Gateway vision being realized
By Paul M. Bray
In 2000 a team of 13 planning, design, economic development and preservationist professionals from Italy and our region examined the National Landmark Harmony Mills in Cohoes, once a center of wealth generation and productivity, for their potential reuse.
Mike Fancher from UAlbany spoke to them in an upbeat manner about Mills as part of the emerging high tech economy.
Recently, the Hudson Mohawk Industrial Gateway held its annual reception in the Harmony Mills with its newly completed and fully occupied 96 apartments.
It was announced in October that a manufacturing firm deeply entrenched in the growing nanotechnology industry will leave Britain and move to the old mill city of Watervliet. Vistec Lithography will invest $125 million and transfer its administrative offices and manufacturing line from Cambridge, England to the historic Watervliet Arsenal.
Regarding tourism development, New York State Canal Conference was held in September in the Hudson-Mohawk communities of Waterford, Cohoes and Troy. Participants were wowed by the historic canal structures, the beautiful views of the Hudson and Mohawk Rivers and Erie Canal and the Victorian architecture.
In Fancher’s audience I overheard two tech boosters grumble about wasting their time. The believed the old mill cities like Cohoes had no future. For them the future is carving up the countryside for offices, tech facilities and McMansions. Surprise, our historic river cities have a future. It is unfolding before our eyes.
We should not forget how Rev. Thomas Phelan (1925-2006) started the ball rolling in the early 70s by establishing the nonprofit Hudson Mohawk Industrial Gateway. Rev. Phelan, a Dean at RPI, wanted “the people of the Capital District to know about their architectural legacy from the 19th century era of growth”.
He highlighted images of blast furnaces, trains and incessant activity leading to cultural and social development like the Troy and Cohoes music halls, parks, trade unions, fine churches with tiffany windows, RPI and elegant mansions.
The name “Gateway” was chosen, according to Rev. Phelan’s friend Pat Quinn, because it “epitomized the significance of the junction of the Mohawk and Hudson rivers, the Erie Canal and the railroads, the auto roads and the interstates, that the Gateway which opened up the West, which opened up a whole world of commerce and settlement.”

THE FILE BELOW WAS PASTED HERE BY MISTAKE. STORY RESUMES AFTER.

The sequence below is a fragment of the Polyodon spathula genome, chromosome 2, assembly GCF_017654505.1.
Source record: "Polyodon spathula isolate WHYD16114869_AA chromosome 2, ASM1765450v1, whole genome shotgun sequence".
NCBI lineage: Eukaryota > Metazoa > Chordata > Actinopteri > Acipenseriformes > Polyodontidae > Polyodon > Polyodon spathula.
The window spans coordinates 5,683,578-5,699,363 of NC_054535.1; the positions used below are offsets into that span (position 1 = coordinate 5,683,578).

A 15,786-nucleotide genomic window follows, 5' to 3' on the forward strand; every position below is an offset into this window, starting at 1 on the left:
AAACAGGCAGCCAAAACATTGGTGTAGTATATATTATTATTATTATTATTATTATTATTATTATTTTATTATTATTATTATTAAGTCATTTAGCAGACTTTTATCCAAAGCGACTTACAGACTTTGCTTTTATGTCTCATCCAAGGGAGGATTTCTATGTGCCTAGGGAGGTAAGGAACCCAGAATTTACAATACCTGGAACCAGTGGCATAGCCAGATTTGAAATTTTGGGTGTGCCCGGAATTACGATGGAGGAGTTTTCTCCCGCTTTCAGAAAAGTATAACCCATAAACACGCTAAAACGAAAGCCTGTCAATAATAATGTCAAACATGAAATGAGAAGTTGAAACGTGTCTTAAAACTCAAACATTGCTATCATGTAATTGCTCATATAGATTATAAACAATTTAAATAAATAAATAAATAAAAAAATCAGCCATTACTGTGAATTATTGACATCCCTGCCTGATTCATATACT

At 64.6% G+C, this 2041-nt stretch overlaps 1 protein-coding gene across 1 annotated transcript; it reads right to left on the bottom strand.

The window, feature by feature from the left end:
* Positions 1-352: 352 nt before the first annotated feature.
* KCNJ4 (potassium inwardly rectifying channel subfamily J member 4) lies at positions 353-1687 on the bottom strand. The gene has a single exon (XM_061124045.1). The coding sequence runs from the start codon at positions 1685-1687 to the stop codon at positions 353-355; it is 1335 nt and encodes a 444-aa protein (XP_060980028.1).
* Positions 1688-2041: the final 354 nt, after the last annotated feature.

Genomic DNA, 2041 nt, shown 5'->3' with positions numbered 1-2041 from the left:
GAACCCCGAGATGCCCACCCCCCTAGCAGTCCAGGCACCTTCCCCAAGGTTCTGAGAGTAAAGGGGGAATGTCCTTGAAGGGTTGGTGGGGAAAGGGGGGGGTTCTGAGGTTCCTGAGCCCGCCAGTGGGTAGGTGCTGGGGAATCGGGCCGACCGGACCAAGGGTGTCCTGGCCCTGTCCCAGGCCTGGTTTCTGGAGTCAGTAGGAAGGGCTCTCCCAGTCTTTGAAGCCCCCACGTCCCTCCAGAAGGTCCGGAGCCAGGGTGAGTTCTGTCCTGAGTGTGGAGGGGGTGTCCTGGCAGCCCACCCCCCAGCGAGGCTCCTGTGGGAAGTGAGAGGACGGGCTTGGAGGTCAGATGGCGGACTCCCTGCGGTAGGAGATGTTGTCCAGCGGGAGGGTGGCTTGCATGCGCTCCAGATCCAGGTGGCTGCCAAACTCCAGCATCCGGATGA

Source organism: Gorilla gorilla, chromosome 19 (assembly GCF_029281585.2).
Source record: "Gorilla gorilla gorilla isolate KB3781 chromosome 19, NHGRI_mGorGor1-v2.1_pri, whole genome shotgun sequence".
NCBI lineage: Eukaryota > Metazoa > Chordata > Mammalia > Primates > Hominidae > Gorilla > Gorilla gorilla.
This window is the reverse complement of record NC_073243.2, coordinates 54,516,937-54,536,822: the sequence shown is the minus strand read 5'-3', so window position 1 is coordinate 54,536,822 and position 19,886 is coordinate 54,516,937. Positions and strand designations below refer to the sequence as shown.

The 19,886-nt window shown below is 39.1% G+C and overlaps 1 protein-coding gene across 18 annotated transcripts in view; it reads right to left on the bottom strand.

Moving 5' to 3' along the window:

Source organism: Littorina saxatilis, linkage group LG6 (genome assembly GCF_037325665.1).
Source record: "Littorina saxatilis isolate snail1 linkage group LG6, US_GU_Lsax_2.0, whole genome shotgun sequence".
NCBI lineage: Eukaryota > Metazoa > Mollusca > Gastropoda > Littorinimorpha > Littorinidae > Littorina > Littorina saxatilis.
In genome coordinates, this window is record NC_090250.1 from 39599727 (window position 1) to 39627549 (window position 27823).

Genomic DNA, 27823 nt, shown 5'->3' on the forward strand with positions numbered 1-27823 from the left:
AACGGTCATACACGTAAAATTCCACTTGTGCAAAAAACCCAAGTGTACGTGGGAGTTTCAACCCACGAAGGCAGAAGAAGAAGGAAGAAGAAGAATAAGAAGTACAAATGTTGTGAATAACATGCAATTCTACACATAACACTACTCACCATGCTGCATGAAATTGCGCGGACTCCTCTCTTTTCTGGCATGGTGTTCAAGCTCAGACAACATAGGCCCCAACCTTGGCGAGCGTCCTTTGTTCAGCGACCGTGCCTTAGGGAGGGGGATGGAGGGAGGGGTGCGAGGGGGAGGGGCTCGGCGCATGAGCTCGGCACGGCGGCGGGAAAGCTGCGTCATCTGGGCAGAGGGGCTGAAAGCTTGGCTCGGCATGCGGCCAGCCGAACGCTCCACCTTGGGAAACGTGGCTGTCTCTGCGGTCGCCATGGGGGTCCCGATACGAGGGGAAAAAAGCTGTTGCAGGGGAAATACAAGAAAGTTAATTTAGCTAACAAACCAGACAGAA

I grew up in Albany with a low opinion of Troy that lasted until I took the eye opening Gateway tour of Troy, Cohoes, Waterford, Green Island and Watervliet in the 70s. I was impressed by the stories of the worker city of Troy and the company town of Cohoes and the natural and cultural setting in which these stories took place.
The Gateway is not about making the Hudson-Mohawk communities a 19th century industrial Williamsburg. It is about conservation not only of historic buildings but of the values and the energy they imply. This hooked me and led me to be one of the founders of RiverSpark in 1977, the state’s first heritage area, which the Gateway manages for a seven-community commission.
Current Gateway Director Tom Carroll has refined a message of transformation from a 19th century Silicon Valley to our emerging Silicon Valley of the 21st Century. His audiences range from the Board of the Center for Automation Technologies and Systems at RPI to the Niagara River Greenway Commission in Buffalo. Talk with Carroll and you will hear about calls and visitors he gets from Australia, Europe and California.
The Gateway has become an exporter of a unique heritage while at the same time working to preserve the Woodside Presbyterian Church, restore the Burden Iron Works Museum, operate the RiverSpark visitor center, carry out a full schedule of Gateway tours and work to make dreams like building a replica of the U.S.S. Monitor a reality.
When you hear about apartments in the Harmony Mills and Vistec at the Watervliet Arsenal, remember Rev. Phelan’s vision and the unending hard work the Gateway continues to do to celebrate our heritage and promote smart regrowth.
Paul M. Bray is founding President of the Albany Roundtable civic lunch forum. His e-mail is email@example.com.